This sounds somewhat like a worldbuilding question—you're working on a story of some sort, and are looking for some linguistic details to include. So I'm going to approach it from that angle.
"Proto-Indo-European", as it's commonly used, doesn't refer to a specific, actual recorded language. Instead, it refers to a sort of hypothetical reconstruction. We know that various languages are related, and probably descend from a common ancestor; PIE is our attempt to reconstruct that common ancestor. To use a biological analogy, we know that humans and chimpanzees had a common ancestor at some point in the past, and there must have been, at some point, a last common ancestor. We can even try to reconstruct what that last common ancestor might have looked like. But finding fossils of that single specific ancestor is vanishingly unlikely.
What's more likely is that we'd find documents written in a previously-unknown Indo-European language, either written down much earlier than anything we already have, or having branched off from the others much earlier than anything else we currently know about. Or even both! And, in fact, this has happened in the past—when Bedřich Hrozný managed to decipher some cuneiform tablets in 1917, and showed that the language on those tablets was Indo-European. The "Anatolian" languages, as they're now known, were written down a millennium before any other other Indo-European languages, and also split off earlier than any other IE branch. And, even more startlingly, they showed evidence of phonemes that until then had been purely hypothetical, Saussure's coefficients sonantiques (now called "laryngeals").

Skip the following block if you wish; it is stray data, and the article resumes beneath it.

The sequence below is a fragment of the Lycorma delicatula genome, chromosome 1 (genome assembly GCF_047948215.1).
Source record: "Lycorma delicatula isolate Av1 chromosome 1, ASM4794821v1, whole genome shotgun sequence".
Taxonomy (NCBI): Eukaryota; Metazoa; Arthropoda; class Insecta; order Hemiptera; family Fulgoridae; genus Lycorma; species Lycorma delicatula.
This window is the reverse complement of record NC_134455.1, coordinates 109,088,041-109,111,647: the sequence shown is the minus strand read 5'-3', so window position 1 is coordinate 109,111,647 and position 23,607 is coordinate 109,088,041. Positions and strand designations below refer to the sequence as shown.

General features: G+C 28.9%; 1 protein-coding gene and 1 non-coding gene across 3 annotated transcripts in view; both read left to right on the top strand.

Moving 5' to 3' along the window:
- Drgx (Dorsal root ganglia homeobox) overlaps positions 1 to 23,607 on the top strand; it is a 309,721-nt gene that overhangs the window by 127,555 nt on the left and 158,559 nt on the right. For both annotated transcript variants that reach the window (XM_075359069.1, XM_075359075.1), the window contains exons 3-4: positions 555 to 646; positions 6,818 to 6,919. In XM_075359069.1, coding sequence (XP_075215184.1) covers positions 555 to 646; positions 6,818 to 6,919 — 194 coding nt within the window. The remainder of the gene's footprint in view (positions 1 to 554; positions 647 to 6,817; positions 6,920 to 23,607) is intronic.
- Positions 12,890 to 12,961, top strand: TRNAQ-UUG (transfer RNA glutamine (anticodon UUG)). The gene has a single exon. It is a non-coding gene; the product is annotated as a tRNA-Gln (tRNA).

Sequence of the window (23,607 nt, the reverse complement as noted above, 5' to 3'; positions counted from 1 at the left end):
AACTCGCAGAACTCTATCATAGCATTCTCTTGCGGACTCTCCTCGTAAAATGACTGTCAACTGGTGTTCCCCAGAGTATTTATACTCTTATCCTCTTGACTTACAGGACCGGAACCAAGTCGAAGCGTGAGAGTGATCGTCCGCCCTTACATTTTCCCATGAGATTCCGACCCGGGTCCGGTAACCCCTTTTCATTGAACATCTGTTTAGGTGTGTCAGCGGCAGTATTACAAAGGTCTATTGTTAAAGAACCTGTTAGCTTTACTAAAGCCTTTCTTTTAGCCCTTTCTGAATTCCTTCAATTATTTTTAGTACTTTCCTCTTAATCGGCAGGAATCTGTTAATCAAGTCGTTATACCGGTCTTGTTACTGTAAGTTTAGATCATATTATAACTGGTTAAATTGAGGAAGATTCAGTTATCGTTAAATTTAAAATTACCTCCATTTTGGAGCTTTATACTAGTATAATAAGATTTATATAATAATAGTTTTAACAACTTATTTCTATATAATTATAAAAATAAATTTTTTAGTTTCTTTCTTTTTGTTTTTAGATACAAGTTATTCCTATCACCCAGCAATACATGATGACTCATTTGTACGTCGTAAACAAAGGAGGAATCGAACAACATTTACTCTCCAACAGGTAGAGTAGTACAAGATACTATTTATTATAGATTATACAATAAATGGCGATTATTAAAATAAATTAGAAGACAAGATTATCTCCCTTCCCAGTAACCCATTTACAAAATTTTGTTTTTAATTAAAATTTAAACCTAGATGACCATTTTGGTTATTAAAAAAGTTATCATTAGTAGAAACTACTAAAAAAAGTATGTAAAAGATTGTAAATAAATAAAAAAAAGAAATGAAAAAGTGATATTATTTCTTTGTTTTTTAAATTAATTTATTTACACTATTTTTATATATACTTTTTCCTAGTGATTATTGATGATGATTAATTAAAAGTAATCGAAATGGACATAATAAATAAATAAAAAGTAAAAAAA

Could something like that happen again? Absolutely! It's not likely, but it's plausible enough to build a story out of it. There are even several as-yet-undeciphered scripts out there in the world that might turn out to encode Indo-European languages. And evidence like that might completely rewrite the textbooks on Proto-Indo-European. It might not be PIE itself, but for story purposes the effect would be the same.